ESTHER : Adams_2000_Science_287_2185
PubMedSearch : Adams_2000_Science_287_2185
PubMedID: 10731132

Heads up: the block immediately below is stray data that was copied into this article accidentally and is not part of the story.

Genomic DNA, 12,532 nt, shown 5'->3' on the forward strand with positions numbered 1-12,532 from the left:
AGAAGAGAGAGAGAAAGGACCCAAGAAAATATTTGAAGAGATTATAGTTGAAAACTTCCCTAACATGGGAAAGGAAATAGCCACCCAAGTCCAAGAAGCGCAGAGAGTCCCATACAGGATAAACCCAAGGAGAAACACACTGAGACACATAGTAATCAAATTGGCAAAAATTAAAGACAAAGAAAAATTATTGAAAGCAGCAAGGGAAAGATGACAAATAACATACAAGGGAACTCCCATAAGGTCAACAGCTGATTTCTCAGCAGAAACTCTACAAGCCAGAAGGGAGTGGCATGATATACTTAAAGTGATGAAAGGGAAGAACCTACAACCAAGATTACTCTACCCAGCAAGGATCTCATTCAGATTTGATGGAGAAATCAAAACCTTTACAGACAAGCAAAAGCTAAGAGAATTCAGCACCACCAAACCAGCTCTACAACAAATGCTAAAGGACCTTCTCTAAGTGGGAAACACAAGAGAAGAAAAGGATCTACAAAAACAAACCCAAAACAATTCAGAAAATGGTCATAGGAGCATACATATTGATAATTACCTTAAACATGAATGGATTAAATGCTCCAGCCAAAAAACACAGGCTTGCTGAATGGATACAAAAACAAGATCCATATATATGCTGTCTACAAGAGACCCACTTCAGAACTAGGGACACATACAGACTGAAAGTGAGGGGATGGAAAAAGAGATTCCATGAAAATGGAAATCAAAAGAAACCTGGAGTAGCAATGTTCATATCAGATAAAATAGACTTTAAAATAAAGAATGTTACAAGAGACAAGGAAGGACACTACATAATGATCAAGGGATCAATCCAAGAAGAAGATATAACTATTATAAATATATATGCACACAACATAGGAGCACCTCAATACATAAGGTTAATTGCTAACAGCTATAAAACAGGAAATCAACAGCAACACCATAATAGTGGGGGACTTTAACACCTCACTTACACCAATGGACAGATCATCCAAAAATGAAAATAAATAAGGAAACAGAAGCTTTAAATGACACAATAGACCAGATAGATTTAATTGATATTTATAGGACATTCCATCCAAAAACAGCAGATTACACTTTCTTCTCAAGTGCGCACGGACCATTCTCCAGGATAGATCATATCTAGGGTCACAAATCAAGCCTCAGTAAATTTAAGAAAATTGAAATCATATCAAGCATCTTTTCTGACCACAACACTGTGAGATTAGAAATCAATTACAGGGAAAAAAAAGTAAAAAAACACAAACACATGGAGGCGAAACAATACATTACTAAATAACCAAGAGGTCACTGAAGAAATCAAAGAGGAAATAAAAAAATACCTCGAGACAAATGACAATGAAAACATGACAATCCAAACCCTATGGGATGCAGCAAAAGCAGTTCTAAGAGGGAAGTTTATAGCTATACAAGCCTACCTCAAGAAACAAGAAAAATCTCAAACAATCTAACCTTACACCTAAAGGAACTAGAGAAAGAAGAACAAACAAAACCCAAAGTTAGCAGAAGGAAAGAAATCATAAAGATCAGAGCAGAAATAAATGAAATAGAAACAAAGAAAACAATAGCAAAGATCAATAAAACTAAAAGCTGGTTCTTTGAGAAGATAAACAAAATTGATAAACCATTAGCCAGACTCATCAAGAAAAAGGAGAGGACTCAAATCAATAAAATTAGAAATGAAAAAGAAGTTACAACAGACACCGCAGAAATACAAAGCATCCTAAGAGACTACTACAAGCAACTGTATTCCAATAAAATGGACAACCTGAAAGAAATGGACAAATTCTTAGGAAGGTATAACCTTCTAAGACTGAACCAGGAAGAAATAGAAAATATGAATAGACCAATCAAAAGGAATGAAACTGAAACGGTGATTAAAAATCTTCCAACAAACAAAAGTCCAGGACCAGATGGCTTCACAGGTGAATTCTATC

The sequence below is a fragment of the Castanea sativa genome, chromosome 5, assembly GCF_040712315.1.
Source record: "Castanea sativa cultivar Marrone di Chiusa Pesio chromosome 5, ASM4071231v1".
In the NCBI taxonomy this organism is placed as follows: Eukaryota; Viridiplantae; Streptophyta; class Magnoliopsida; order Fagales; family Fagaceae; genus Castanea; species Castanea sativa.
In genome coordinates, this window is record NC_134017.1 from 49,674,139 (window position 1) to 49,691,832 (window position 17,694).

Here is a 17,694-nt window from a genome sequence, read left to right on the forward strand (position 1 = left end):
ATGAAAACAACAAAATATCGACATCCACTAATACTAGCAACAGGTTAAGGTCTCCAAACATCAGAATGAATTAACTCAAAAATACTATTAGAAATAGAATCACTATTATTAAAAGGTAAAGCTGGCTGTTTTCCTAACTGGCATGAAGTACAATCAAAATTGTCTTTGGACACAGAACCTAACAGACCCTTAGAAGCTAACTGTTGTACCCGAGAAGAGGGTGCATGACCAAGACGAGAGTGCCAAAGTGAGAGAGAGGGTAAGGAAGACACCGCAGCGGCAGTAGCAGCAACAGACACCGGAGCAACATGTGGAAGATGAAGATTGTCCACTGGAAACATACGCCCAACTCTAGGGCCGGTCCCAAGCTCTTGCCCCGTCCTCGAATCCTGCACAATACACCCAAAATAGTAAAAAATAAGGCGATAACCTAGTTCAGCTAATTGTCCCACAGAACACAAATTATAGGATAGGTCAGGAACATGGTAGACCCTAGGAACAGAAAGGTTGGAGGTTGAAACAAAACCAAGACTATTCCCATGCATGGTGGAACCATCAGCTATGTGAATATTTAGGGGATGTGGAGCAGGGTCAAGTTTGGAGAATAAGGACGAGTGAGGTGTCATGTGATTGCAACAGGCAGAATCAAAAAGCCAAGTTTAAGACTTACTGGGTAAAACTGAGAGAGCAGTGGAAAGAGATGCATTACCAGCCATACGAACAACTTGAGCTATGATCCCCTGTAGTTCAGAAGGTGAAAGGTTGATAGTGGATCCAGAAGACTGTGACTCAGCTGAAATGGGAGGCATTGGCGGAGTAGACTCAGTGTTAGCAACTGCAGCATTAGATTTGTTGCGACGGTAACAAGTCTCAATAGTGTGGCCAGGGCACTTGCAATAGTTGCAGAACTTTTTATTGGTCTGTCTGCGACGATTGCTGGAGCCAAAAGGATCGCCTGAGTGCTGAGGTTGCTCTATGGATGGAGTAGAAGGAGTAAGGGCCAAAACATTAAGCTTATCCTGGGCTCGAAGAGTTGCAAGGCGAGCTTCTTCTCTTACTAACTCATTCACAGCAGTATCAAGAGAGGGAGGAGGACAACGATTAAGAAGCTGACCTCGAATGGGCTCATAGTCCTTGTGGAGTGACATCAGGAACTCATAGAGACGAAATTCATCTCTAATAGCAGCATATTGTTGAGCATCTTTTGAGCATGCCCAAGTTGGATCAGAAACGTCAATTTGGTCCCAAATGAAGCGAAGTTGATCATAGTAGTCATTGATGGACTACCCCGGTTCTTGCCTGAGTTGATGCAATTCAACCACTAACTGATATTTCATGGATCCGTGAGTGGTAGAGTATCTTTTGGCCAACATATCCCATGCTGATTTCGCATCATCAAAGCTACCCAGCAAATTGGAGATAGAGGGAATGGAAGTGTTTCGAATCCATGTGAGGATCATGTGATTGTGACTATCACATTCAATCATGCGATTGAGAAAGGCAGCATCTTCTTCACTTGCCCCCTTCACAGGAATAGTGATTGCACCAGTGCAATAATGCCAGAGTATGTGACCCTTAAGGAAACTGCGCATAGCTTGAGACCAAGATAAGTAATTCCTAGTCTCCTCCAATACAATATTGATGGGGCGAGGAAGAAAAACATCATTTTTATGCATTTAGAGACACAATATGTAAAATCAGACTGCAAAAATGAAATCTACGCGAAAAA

Gene_locus related to this paper: drome-1vite , drome-2vite , drome-3vite , drome-a1z6g9 , drome-abhd2 , drome-ACHE , drome-b6idz4 , drome-BEM46 , drome-CG5707 , drome-CG5704 , drome-CG1309 , drome-CG1882 , drome-CG1986 , drome-CG2059 , drome-CG2493 , drome-CG2528 , drome-CG2772 , drome-CG3160 , drome-CG3344 , drome-CG3523 , drome-CG3524 , drome-CG3734 , drome-CG3739 , drome-CG3744 , drome-CG3841 , drome-CG4267 , drome-CG4382 , drome-CG4390 , drome-CG4572 , drome-CG4582 , drome-CG4851 , drome-CG4979 , drome-CG5068 , drome-CG5162 , drome-CG5355 , drome-CG5377 , drome-CG5397 , drome-CG5412 , drome-CG5665 , drome-CG5932 , drome-CG5966 , drome-CG6018 , drome-CG6113 , drome-CG6271 , drome-CG6283 , drome-CG6295 , drome-CG6296 , drome-CG6414 , drome-CG6431 , drome-CG6472 , drome-CG6567 , drome-CG6675 , drome-CG6753 , drome-CG6847 , drome-CG7329 , drome-CG7367 , drome-CG7529 , drome-CG7632 , drome-CG8058 , drome-CG8093 , drome-CG8233 , drome-CG8424 , drome-CG8425 , drome-CG9059 , drome-CG9186 , drome-CG9287 , drome-CG9289 , drome-CG9542 , drome-CG9858 , drome-CG9953 , drome-CG9966 , drome-CG10116 , drome-CG10163 , drome-CG10175 , drome-CG10339 , drome-CG10357 , drome-CG10982 , drome-CG11034 , drome-CG11055 , drome-CG11309 , drome-CG11319 , drome-CG11406 , drome-CG11598 , drome-CG11600 , drome-CG11608 , drome-CG11626 , drome-CG11935 , drome-CG12108 , drome-CG12869 , drome-CG13282 , drome-CG13562 , drome-CG13772 , drome-CG14034 , drome-nlg3 , drome-CG14717 , drome-CG15101 , drome-CG15102 , drome-CG15106 , drome-CG15111 , drome-CG15820 , drome-CG15821 , drome-CG15879 , drome-CG17097 , drome-CG17099 , drome-CG17101 , drome-CG17191 , drome-CG17192 , drome-CG17292 , drome-CG18258 , drome-CG18284 , drome-CG18301 , drome-CG18302 , drome-CG18493 , drome-CG18530 , drome-CG18641 , drome-CG18815 , drome-CG31089 , drome-CG31091 , drome-CG32333 , drome-CG32483 , drome-CG33174 , drome-dnlg1 , drome-este4 , drome-este6 , drome-GH02384 , drome-GH02439 , drome-glita , drome-KRAKEN , drome-lip1 , drome-LIP2 , drome-lip3 , drome-MESK2 , drome-nrtac , drome-OME , drome-q7k274 , drome-Q9VJN0 , drome-Q8IP31 , drome-q9vux3